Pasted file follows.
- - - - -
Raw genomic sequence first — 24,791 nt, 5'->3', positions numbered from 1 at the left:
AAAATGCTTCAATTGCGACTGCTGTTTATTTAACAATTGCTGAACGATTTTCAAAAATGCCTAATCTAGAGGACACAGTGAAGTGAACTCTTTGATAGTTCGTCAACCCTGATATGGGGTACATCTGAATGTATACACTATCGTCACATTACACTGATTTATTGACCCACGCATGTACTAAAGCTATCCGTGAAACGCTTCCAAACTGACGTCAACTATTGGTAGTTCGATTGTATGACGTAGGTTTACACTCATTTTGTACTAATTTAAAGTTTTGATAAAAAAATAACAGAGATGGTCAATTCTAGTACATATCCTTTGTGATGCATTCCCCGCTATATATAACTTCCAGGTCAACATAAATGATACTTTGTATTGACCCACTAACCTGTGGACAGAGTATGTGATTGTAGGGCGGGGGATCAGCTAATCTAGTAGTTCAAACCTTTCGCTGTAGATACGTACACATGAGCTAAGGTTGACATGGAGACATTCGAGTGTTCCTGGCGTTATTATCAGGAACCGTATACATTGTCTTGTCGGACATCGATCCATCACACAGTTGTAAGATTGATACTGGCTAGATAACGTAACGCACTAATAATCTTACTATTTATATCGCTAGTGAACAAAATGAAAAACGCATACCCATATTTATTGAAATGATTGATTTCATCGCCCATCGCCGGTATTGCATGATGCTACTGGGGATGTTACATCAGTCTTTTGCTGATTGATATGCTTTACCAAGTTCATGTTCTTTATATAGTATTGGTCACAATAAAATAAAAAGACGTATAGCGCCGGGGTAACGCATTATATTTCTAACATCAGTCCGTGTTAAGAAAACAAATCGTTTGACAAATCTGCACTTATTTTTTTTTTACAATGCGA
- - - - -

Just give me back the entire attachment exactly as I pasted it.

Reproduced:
Raw genomic sequence first — 24,791 nt, 5'->3', positions numbered from 1 at the left:
AAAATGCTTCAATTGCGACTGCTGTTTATTTAACAATTGCTGAACGATTTTCAAAAATGCCTAATCTAGAGGACACAGTGAAGTGAACTCTTTGATAGTTCGTCAACCCTGATATGGGGTACATCTGAATGTATACACTATCGTCACATTACACTGATTTATTGACCCACGCATGTACTAAAGCTATCCGTGAAACGCTTCCAAACTGACGTCAACTATTGGTAGTTCGATTGTATGACGTAGGTTTACACTCATTTTGTACTAATTTAAAGTTTTGATAAAAAAATAACAGAGATGGTCAATTCTAGTACATATCCTTTGTGATGCATTCCCCGCTATATATAACTTCCAGGTCAACATAAATGATACTTTGTATTGACCCACTAACCTGTGGACAGAGTATGTGATTGTAGGGCGGGGGATCAGCTAATCTAGTAGTTCAAACCTTTCGCTGTAGATACGTACACATGAGCTAAGGTTGACATGGAGACATTCGAGTGTTCCTGGCGTTATTATCAGGAACCGTATACATTGTCTTGTCGGACATCGATCCATCACACAGTTGTAAGATTGATACTGGCTAGATAACGTAACGCACTAATAATCTTACTATTTATATCGCTAGTGAACAAAATGAAAAACGCATACCCATATTTATTGAAATGATTGATTTCATCGCCCATCGCCGGTATTGCATGATGCTACTGGGGATGTTACATCAGTCTTTTGCTGATTGATATGCTTTACCAAGTTCATGTTCTTTATATAGTATTGGTCACAATAAAATAAAAAGACGTATAGCGCCGGGGTAACGCATTATATTTCTAACATCAGTCCGTGTTAAGAAAACAAATCGTTTGACAAATCTGCACTTATTTTTTTTTTACAATGCGA